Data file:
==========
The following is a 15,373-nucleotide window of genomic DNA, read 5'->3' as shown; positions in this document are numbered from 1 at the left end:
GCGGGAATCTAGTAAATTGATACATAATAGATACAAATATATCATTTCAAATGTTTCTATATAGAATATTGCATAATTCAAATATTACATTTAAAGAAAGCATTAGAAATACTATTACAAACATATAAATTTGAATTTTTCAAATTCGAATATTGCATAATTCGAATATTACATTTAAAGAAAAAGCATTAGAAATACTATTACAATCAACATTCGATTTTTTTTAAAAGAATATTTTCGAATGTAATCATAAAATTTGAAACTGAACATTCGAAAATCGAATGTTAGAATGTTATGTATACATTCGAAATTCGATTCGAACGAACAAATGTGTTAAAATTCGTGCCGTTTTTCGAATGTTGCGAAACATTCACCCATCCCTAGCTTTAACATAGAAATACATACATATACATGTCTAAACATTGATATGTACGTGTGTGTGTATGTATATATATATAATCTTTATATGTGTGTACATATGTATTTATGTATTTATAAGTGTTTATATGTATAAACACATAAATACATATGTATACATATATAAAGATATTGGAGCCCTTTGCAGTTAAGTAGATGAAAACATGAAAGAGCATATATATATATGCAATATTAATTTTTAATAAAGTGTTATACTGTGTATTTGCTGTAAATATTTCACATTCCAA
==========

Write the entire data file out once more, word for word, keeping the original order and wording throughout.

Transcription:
The following is a 15,373-nucleotide window of genomic DNA, read 5'->3' as shown; positions in this document are numbered from 1 at the left end:
GCGGGAATCTAGTAAATTGATACATAATAGATACAAATATATCATTTCAAATGTTTCTATATAGAATATTGCATAATTCAAATATTACATTTAAAGAAAGCATTAGAAATACTATTACAAACATATAAATTTGAATTTTTCAAATTCGAATATTGCATAATTCGAATATTACATTTAAAGAAAAAGCATTAGAAATACTATTACAATCAACATTCGATTTTTTTTAAAAGAATATTTTCGAATGTAATCATAAAATTTGAAACTGAACATTCGAAAATCGAATGTTAGAATGTTATGTATACATTCGAAATTCGATTCGAACGAACAAATGTGTTAAAATTCGTGCCGTTTTTCGAATGTTGCGAAACATTCACCCATCCCTAGCTTTAACATAGAAATACATACATATACATGTCTAAACATTGATATGTACGTGTGTGTGTATGTATATATATATAATCTTTATATGTGTGTACATATGTATTTATGTATTTATAAGTGTTTATATGTATAAACACATAAATACATATGTATACATATATAAAGATATTGGAGCCCTTTGCAGTTAAGTAGATGAAAACATGAAAGAGCATATATATATATGCAATATTAATTTTTAATAAAGTGTTATACTGTGTATTTGCTGTAAATATTTCACATTCCAA